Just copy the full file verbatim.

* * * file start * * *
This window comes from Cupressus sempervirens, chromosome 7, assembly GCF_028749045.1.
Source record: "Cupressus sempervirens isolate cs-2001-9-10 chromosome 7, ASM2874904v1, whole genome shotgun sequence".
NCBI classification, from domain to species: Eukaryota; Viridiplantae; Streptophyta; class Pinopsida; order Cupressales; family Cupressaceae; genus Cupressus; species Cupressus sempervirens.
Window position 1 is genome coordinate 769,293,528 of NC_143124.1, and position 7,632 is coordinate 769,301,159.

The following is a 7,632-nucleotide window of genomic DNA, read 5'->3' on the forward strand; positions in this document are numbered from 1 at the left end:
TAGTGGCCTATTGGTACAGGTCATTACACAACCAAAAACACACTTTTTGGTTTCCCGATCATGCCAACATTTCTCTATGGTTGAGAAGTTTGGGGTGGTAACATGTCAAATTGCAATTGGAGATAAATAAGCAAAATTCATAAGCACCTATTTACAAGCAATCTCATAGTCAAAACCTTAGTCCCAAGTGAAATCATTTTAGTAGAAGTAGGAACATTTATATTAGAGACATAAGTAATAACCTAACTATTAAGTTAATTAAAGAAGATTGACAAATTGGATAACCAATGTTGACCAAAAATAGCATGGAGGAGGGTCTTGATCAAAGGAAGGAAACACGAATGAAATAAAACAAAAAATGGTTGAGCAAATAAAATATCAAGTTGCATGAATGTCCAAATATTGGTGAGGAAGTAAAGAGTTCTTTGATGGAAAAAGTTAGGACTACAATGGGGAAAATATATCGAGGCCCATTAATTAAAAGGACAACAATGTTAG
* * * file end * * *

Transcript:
This window comes from Cupressus sempervirens, chromosome 7, assembly GCF_028749045.1.
Source record: "Cupressus sempervirens isolate cs-2001-9-10 chromosome 7, ASM2874904v1, whole genome shotgun sequence".
NCBI classification, from domain to species: Eukaryota; Viridiplantae; Streptophyta; class Pinopsida; order Cupressales; family Cupressaceae; genus Cupressus; species Cupressus sempervirens.
Window position 1 is genome coordinate 769,293,528 of NC_143124.1, and position 7,632 is coordinate 769,301,159.

The following is a 7,632-nucleotide window of genomic DNA, read 5'->3' on the forward strand; positions in this document are numbered from 1 at the left end:
TAGTGGCCTATTGGTACAGGTCATTACACAACCAAAAACACACTTTTTGGTTTCCCGATCATGCCAACATTTCTCTATGGTTGAGAAGTTTGGGGTGGTAACATGTCAAATTGCAATTGGAGATAAATAAGCAAAATTCATAAGCACCTATTTACAAGCAATCTCATAGTCAAAACCTTAGTCCCAAGTGAAATCATTTTAGTAGAAGTAGGAACATTTATATTAGAGACATAAGTAATAACCTAACTATTAAGTTAATTAAAGAAGATTGACAAATTGGATAACCAATGTTGACCAAAAATAGCATGGAGGAGGGTCTTGATCAAAGGAAGGAAACACGAATGAAATAAAACAAAAAATGGTTGAGCAAATAAAATATCAAGTTGCATGAATGTCCAAATATTGGTGAGGAAGTAAAGAGTTCTTTGATGGAAAAAGTTAGGACTACAATGGGGAAAATATATCGAGGCCCATTAATTAAAAGGACAACAATGTTAG